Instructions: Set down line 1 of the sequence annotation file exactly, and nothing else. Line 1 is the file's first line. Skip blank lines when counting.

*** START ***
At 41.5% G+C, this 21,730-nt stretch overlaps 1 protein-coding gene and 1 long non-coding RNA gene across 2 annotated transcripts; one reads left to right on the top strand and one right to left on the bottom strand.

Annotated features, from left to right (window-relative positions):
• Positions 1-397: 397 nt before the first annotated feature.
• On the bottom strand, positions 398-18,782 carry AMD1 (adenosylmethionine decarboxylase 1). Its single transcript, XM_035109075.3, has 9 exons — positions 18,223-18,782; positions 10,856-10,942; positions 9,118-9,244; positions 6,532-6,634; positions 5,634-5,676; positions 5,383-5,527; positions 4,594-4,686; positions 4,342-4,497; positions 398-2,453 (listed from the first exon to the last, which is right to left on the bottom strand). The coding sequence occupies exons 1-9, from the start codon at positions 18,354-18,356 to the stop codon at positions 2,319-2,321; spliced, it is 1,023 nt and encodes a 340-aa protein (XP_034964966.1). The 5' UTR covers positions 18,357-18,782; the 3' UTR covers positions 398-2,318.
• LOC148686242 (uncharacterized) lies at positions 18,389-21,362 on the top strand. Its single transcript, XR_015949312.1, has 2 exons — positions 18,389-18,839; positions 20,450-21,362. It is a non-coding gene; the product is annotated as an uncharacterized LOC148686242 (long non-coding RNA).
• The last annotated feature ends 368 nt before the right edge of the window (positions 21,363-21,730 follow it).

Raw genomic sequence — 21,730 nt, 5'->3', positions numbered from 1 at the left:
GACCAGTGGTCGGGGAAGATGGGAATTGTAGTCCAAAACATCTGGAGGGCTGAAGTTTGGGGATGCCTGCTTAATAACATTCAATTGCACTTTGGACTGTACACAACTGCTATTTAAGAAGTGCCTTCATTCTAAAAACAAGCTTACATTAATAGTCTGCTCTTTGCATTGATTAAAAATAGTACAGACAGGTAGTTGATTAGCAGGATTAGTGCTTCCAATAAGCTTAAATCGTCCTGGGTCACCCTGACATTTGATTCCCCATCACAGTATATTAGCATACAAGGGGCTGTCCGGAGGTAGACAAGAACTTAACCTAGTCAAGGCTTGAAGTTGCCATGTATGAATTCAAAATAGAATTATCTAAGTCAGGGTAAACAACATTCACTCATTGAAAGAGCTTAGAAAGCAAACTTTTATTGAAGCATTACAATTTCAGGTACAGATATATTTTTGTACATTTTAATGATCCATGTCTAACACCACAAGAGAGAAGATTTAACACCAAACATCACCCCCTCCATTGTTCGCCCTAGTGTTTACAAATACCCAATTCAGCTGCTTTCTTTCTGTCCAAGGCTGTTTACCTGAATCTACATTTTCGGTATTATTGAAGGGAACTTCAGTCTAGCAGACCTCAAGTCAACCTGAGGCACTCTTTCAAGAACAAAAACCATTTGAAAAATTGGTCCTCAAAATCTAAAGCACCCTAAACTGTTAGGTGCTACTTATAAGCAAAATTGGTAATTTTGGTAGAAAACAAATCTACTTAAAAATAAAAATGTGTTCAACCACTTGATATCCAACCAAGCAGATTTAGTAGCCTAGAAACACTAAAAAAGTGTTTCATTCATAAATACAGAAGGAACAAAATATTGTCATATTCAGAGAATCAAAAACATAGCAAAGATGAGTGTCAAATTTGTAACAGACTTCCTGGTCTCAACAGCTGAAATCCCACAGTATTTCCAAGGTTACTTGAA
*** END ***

At 41.5% G+C, this 21,730-nt stretch overlaps 1 protein-coding gene and 1 long non-coding RNA gene across 2 annotated transcripts; one reads left to right on the top strand and one right to left on the bottom strand.